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Reporter's Notebook: Lessons from North Korea, the post-truth capital of the world

Jonathan Kaiman, Los Angeles Times on

Published in News & Features

PYONGYANG, North Korea -- All afternoon we obsessively checked our phones, seeking a reason -- or even a clue -- as to why North Korea wouldn't let us leave.

I was among roughly two dozen foreign correspondents, tourists and diplomats waiting at the Pyongyang airport's departure gates on Monday. Our flight to Beijing was scheduled for 8:30 a.m.; now it was nearly 4 p.m., and as the evening loomed, the question felt increasingly urgent. We had no explanation for the delay, and no information on rescheduling. Soon, as we exhausted the limited cellular data allotted by our exorbitantly expensive North Korean plans, we would have no connection to the outside world.

Saturday was the most important day on the North Korean calendar -- the 105th birthday of its founding president, Kim Il Sung. His grandson, Kim Jong Un, planned to preside over a massive military parade in Kim Il Sung's honor, and the North Korean government invited about 100 foreign journalists to attend. It clearly intended to send a dark but unambiguous message to the outside world: that the country was well-armed, unfazed by U.N. sanctions over its budding nuclear program, and prepared to go to war with the U.S.

All week, the mood was tense. The U.S. had reportedly dispatched a naval strike group to the Korean Peninsula, and there were reports that officials were considering a pre-emptive strike. (It would later turn out that the naval group was headed in the opposite direction.) North Korea threatened to retaliate, raising the specter of nuclear conflict. "We will go to war if they choose," a high-ranking North Korean official told The Associated Press.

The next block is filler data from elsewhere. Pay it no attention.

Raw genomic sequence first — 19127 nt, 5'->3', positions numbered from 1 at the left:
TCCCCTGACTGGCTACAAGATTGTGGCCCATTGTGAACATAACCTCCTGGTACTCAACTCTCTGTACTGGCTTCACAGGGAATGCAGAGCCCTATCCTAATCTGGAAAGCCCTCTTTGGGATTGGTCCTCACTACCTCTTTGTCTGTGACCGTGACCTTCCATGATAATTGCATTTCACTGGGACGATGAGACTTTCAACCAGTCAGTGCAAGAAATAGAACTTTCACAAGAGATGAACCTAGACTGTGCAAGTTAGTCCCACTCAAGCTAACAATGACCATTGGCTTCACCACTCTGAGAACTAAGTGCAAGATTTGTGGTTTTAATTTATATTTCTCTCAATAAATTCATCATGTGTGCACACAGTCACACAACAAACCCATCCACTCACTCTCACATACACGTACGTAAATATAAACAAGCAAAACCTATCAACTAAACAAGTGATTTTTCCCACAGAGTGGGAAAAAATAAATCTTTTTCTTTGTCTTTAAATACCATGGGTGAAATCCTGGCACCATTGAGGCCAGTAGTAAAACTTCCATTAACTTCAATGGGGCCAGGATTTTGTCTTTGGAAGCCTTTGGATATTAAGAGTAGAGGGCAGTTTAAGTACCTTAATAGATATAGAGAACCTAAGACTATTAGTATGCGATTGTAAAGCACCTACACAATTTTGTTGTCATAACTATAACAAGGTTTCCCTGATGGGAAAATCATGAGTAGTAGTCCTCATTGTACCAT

So at the airport, we puzzled over the delay and feared the worst. We ruled out the weather, unofficial Chinese government measures, and a mechanical issue with the plane -- Pyongyang and Beijing both had clear skies, and a flight from Pyongyang to the Russian city of Vladivostok was also grounded. Several people waiting had visited North Korea on multiple occasions, and they were equally perplexed.

Rumors flew. What if the government had closed its airspace for a missile test? What if it didn't want us to leave? Suddenly, just after 4 p.m., the departures board went dark, and the group went quiet.

'Liberation of the fatherland,' then sandwiches

On April 12, I few from northeast China to Pyongyang on Air Koryo, North Korea's state airline. About a half-hour after takeoff, a flight attendant announced that we had entered North Korean airspace. "Our President, Kim Il Sung, came across the river with great ambition for his country," she said in English. "It reminds us of his revolutionary exploits in his liberation of the fatherland." She then distributed sandwiches.

Since the late 1940s, the Kim family has ruled North Korea with an iron fist -- hundreds of thousands of political prisoners have died in its vast network of internment camps, according to best estimates. Any sign of dissent, or even disillusionment, can carry unspeakable consequences.

Its capital, Pyongyang, is a city of clean streets and modest apartment blocks. It's also an urban testament to a personality cult so entrenched that it subsumes many aspects of its residents' daily lives. Golden statues of Kim Il Sung and his son Kim Jong Il, the country's ruler from 1994 to 2011, tower over the city. Their smiling portraits stare out from socialist-style edifices, living room walls and red lacquer badges that all North Korean adults are required to wear in public, on their left lapels over their hearts.


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